Commissioner Rob Manfred: MLB, MLBPA Having ‘Positive’ Dialogue Regarding Potential Implementation Of Opioid Testing

Major League Baseball suffered a devastating loss in July with the unexpected passing of former Los Angeles Angels pitcher Tyler Skaggs. The 27-year-old was found dead in his hotel room on July 1 prior to the Angels’ series opener against the Texas Rangers at Globe Life Park.

An autopsy nearly two months later determined Skaggs died from a combination of opioids and alcohol in his system. Troubling details have since emerged that he allegedly purchased those drugs from Angels director of communications Eric Kay.

It prompted an investigation by the Drug Enforcement Administration, to whom Kay admitted that he sold drugs to Skaggs over the years. He dropped another bombshell by revealing multiple Angels employees were aware of Skaggs’ addiction and went on to further speculate that five other players in the organization are currently using the narcotics.

MLB is now searching for answers themselves as they hope to prevent a similar tragedy from occurring in the future. Commissioner Rob Manfred recently revealed that there have been positive talks with the MLB Players Association in regards to the potential installment of opioid testing, via the Associated Press:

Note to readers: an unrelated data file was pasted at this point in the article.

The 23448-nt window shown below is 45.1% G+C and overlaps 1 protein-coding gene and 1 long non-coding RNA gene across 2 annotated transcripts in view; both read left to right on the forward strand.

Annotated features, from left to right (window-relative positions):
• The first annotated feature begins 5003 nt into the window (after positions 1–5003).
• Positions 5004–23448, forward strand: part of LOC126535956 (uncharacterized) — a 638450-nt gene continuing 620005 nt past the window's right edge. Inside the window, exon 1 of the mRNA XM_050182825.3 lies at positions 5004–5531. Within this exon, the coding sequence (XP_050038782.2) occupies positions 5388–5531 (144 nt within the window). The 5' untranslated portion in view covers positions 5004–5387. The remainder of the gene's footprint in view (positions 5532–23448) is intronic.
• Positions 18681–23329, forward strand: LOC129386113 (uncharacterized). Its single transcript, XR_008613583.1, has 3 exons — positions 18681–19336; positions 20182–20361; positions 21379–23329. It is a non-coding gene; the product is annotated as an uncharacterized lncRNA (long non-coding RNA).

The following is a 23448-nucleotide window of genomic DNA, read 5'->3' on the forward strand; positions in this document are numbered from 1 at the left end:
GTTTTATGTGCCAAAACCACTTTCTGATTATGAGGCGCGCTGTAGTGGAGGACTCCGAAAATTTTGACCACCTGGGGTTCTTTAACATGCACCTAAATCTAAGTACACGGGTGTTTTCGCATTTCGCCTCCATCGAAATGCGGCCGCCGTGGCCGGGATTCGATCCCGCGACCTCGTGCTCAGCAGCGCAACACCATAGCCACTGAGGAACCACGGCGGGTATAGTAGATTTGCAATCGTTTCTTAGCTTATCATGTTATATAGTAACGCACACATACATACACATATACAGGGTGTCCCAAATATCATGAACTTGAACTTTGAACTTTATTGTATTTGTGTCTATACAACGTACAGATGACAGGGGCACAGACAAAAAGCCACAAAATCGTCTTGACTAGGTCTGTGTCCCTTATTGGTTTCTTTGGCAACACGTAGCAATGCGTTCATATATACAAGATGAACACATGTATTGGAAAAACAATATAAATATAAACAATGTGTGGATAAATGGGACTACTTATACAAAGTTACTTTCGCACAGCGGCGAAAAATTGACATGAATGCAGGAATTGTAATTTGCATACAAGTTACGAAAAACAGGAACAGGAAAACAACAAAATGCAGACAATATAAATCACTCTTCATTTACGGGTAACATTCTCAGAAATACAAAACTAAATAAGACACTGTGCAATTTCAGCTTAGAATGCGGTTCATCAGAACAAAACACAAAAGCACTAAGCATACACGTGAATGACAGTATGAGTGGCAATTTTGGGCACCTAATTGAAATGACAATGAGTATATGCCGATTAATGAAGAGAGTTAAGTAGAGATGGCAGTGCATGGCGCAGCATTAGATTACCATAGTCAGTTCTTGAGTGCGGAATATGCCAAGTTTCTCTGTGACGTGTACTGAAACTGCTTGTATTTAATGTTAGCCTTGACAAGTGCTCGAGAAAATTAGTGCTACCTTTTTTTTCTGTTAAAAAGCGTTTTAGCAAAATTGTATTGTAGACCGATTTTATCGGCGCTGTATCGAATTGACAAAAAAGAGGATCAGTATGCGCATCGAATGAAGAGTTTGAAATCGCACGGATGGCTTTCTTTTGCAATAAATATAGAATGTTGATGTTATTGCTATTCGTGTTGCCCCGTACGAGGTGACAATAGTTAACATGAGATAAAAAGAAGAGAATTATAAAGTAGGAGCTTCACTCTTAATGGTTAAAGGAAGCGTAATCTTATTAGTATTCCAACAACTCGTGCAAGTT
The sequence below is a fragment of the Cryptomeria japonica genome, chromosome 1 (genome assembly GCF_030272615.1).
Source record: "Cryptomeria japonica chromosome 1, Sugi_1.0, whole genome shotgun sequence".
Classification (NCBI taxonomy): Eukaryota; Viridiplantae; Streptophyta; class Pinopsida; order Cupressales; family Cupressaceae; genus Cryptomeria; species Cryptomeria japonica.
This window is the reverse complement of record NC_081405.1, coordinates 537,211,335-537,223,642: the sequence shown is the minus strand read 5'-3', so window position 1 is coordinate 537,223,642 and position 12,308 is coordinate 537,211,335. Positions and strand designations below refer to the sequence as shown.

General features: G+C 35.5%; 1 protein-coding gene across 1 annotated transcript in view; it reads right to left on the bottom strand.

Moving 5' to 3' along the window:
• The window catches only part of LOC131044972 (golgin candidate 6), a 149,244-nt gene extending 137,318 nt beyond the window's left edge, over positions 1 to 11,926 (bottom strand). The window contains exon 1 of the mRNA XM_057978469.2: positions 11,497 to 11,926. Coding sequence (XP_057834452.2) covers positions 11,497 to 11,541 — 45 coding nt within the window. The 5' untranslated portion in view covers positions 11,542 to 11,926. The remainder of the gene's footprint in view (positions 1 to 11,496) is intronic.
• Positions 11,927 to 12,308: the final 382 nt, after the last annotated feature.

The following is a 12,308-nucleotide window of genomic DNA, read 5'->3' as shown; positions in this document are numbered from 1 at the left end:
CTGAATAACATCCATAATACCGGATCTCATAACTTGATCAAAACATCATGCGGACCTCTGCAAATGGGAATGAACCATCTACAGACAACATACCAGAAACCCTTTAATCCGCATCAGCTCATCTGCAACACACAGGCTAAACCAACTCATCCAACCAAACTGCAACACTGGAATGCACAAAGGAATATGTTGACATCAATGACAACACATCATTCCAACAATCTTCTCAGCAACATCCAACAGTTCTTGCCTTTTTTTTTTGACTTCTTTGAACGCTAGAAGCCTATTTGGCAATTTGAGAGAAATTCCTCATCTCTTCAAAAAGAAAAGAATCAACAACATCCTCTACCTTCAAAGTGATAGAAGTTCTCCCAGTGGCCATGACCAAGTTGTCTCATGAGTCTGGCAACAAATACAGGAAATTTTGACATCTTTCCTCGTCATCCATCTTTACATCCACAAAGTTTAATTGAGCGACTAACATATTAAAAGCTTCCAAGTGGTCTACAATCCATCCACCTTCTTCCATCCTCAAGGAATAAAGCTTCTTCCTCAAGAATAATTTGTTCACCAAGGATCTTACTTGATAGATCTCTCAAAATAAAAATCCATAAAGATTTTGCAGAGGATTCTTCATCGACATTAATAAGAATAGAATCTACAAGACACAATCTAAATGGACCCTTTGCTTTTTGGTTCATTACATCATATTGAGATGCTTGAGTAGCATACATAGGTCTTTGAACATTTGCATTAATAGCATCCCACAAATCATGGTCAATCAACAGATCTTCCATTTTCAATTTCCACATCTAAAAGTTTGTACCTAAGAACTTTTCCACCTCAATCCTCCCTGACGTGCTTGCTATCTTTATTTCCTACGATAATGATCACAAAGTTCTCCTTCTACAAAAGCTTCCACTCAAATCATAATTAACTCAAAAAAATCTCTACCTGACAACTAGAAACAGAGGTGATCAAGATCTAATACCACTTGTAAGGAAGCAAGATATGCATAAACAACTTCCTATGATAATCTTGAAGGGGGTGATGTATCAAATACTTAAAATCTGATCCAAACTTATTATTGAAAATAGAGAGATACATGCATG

“The dialogue in this has been really positive with the players association, a lot of common ground on addressing the issue,” Commissioner Rob Manfred said Wednesday before Game 2 of the World Series. “We understand that our workforce is a microcosm of society. There’s a societal problem.”

As Manfred noted, opioids are an epidemic that extends well past baseball. While MLB has prioritized cracking down on performance-enhancement substances in recent years, drugs of abuse are not currently subject to testing.

This type of testing is only required for Minor League players not on 40-man rosters. Manfred hopes that an agreement can be reached with the MLBPA where it becomes mandatory across the sport.

With significant progress being made, opioid testing may soon be rolled out for all 30 organizations as early as this offseason. While potential ramifications for those that test positive have yet to be solidified, some believe Manfred will prioritize rehab treatment over suspension.

Los Angeles Dodgers president of baseball operations Andrew Friedman previously opined that Skaggs’ death required a deeper examination into testing by the MLB and MLBPA.